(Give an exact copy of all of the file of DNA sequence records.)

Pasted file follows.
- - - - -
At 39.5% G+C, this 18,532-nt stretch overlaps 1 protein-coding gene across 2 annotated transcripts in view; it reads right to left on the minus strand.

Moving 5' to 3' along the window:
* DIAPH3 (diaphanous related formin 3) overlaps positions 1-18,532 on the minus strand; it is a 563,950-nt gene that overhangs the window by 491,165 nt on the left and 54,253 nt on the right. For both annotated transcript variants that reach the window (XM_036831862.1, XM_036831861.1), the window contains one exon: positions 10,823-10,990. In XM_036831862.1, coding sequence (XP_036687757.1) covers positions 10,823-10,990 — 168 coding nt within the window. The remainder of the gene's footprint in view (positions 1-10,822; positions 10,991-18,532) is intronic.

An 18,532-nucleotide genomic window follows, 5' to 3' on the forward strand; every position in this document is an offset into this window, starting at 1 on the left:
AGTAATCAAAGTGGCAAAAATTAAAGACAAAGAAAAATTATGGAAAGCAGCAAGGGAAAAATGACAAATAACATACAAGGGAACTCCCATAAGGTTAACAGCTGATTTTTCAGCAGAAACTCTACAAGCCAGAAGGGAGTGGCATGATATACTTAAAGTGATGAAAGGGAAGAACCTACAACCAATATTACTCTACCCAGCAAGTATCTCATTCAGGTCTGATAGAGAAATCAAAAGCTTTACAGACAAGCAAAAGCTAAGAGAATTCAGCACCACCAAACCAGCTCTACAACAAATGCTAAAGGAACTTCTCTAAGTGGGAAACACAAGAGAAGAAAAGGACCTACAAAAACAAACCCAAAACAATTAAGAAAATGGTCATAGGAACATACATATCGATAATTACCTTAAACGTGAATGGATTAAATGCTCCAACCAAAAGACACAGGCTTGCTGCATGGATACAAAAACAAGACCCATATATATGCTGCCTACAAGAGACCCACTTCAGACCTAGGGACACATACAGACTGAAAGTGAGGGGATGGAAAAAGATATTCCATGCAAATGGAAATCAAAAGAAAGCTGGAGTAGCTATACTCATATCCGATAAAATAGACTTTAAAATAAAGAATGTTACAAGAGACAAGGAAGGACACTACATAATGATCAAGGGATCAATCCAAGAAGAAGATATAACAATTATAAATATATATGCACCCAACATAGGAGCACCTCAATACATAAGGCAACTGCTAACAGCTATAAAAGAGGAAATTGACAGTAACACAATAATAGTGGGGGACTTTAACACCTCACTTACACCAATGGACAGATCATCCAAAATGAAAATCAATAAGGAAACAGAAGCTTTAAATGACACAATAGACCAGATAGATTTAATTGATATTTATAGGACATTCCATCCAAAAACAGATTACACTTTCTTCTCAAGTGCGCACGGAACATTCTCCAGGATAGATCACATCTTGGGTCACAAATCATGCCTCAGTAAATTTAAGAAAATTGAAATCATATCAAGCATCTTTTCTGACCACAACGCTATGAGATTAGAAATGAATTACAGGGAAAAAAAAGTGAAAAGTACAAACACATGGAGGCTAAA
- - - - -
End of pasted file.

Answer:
At 39.5% G+C, this 18,532-nt stretch overlaps 1 protein-coding gene across 2 annotated transcripts in view; it reads right to left on the minus strand.

Moving 5' to 3' along the window:
* DIAPH3 (diaphanous related formin 3) overlaps positions 1-18,532 on the minus strand; it is a 563,950-nt gene that overhangs the window by 491,165 nt on the left and 54,253 nt on the right. For both annotated transcript variants that reach the window (XM_036831862.1, XM_036831861.1), the window contains one exon: positions 10,823-10,990. In XM_036831862.1, coding sequence (XP_036687757.1) covers positions 10,823-10,990 — 168 coding nt within the window. The remainder of the gene's footprint in view (positions 1-10,822; positions 10,991-18,532) is intronic.

An 18,532-nucleotide genomic window follows, 5' to 3' on the forward strand; every position in this document is an offset into this window, starting at 1 on the left:
AGTAATCAAAGTGGCAAAAATTAAAGACAAAGAAAAATTATGGAAAGCAGCAAGGGAAAAATGACAAATAACATACAAGGGAACTCCCATAAGGTTAACAGCTGATTTTTCAGCAGAAACTCTACAAGCCAGAAGGGAGTGGCATGATATACTTAAAGTGATGAAAGGGAAGAACCTACAACCAATATTACTCTACCCAGCAAGTATCTCATTCAGGTCTGATAGAGAAATCAAAAGCTTTACAGACAAGCAAAAGCTAAGAGAATTCAGCACCACCAAACCAGCTCTACAACAAATGCTAAAGGAACTTCTCTAAGTGGGAAACACAAGAGAAGAAAAGGACCTACAAAAACAAACCCAAAACAATTAAGAAAATGGTCATAGGAACATACATATCGATAATTACCTTAAACGTGAATGGATTAAATGCTCCAACCAAAAGACACAGGCTTGCTGCATGGATACAAAAACAAGACCCATATATATGCTGCCTACAAGAGACCCACTTCAGACCTAGGGACACATACAGACTGAAAGTGAGGGGATGGAAAAAGATATTCCATGCAAATGGAAATCAAAAGAAAGCTGGAGTAGCTATACTCATATCCGATAAAATAGACTTTAAAATAAAGAATGTTACAAGAGACAAGGAAGGACACTACATAATGATCAAGGGATCAATCCAAGAAGAAGATATAACAATTATAAATATATATGCACCCAACATAGGAGCACCTCAATACATAAGGCAACTGCTAACAGCTATAAAAGAGGAAATTGACAGTAACACAATAATAGTGGGGGACTTTAACACCTCACTTACACCAATGGACAGATCATCCAAAATGAAAATCAATAAGGAAACAGAAGCTTTAAATGACACAATAGACCAGATAGATTTAATTGATATTTATAGGACATTCCATCCAAAAACAGATTACACTTTCTTCTCAAGTGCGCACGGAACATTCTCCAGGATAGATCACATCTTGGGTCACAAATCATGCCTCAGTAAATTTAAGAAAATTGAAATCATATCAAGCATCTTTTCTGACCACAACGCTATGAGATTAGAAATGAATTACAGGGAAAAAAAAGTGAAAAGTACAAACACATGGAGGCTAAA